There is one very interesting behavior of connection pooling feature in .NET framework / SQL Server that I learned yesterday. You can read the Connect issue here. Interestingly enough, default setting for TransactionScope object is to use Serializable Isolation Level.
Here is a typical scenario to put the problem in perspective.
- An application is using connection pooling and SQL Server. Connection pooling of course greatly improves performance of connecting to SQL Server and is enabled by default in SQL Connection.
- An application is using TransactionScope to handle transactions.
- You fired an UPDATE operation via TransactionScope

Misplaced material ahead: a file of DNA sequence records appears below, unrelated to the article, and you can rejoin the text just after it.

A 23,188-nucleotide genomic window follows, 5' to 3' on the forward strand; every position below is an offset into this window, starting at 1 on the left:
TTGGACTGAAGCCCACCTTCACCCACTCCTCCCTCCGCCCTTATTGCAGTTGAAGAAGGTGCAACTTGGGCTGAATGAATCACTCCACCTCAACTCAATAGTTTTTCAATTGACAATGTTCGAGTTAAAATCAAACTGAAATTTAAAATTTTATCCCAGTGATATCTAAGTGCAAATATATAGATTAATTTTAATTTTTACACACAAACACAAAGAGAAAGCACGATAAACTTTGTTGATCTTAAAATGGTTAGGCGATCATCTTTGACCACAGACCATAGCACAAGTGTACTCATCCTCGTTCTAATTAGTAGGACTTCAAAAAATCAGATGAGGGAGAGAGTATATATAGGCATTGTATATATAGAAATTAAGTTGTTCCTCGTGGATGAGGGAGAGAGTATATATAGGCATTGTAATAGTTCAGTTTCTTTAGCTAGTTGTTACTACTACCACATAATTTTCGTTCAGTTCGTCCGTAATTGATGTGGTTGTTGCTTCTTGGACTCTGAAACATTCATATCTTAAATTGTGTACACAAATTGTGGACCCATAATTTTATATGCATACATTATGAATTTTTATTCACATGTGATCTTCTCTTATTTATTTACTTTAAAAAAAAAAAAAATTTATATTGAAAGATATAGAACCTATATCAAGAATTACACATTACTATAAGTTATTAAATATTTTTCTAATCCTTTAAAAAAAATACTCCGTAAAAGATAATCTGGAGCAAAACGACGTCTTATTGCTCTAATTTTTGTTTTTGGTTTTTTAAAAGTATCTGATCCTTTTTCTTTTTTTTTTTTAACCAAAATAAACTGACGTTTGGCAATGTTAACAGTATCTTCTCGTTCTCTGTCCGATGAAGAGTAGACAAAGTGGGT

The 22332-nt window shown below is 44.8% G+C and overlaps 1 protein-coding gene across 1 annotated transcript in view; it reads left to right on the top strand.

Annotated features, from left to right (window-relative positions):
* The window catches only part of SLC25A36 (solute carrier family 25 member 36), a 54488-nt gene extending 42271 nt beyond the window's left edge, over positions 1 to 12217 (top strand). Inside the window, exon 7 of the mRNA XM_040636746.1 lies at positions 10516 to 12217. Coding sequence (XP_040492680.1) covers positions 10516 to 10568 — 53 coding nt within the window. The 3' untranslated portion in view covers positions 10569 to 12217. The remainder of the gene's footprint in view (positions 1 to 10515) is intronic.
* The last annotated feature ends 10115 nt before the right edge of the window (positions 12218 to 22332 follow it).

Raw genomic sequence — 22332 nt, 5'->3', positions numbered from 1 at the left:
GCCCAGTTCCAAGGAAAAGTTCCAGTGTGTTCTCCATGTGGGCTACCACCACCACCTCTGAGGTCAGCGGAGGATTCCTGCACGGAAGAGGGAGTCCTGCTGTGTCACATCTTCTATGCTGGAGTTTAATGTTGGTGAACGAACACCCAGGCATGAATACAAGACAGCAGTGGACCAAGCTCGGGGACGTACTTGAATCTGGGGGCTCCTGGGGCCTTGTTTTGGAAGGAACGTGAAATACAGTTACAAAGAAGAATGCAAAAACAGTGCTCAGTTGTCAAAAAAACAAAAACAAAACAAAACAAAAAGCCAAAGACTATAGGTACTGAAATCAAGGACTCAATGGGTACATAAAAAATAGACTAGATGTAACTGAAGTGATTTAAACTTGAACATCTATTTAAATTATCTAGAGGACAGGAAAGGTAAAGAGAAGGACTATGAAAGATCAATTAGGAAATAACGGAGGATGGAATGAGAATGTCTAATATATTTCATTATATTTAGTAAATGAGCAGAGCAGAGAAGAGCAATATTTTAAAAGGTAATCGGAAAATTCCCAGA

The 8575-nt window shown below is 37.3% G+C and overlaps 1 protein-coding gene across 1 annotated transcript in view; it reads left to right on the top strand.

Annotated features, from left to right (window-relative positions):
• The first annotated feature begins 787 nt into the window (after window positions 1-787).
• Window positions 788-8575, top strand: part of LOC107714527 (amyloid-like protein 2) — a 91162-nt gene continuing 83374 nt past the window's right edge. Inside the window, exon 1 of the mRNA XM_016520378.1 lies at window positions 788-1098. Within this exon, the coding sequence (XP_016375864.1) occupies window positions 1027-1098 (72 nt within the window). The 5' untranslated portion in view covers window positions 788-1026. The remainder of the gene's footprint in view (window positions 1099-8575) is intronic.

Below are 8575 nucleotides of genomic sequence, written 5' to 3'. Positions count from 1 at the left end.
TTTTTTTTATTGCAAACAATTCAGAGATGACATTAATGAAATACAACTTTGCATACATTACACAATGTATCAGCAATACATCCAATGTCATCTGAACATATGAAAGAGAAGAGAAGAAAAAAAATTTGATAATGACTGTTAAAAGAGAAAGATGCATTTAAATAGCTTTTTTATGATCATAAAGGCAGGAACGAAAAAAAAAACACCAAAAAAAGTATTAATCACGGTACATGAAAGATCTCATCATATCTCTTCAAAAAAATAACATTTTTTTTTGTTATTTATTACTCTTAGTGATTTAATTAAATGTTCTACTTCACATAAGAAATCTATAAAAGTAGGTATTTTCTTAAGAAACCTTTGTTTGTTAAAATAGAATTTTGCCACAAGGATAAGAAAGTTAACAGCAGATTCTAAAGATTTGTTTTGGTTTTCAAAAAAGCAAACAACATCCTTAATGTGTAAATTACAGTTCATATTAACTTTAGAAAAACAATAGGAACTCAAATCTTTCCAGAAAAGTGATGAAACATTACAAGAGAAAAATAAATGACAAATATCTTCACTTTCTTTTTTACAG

- Another user is firing a SELECT statement. At that time a connection is retrieved from connection pool and happens to be the same connection that the UPDATE statement used.
- Result – your SELECT statement is executed with Serializable isolation level, acquiring exclusive locks. So the data you just read is not accessible to any other user until your transaction (that you do not even need) completes, likely when you are done reading your data and close the connection.
In application with a few users this is not really an issue. Anyone who is designing an application for high availability must account for this behavior however.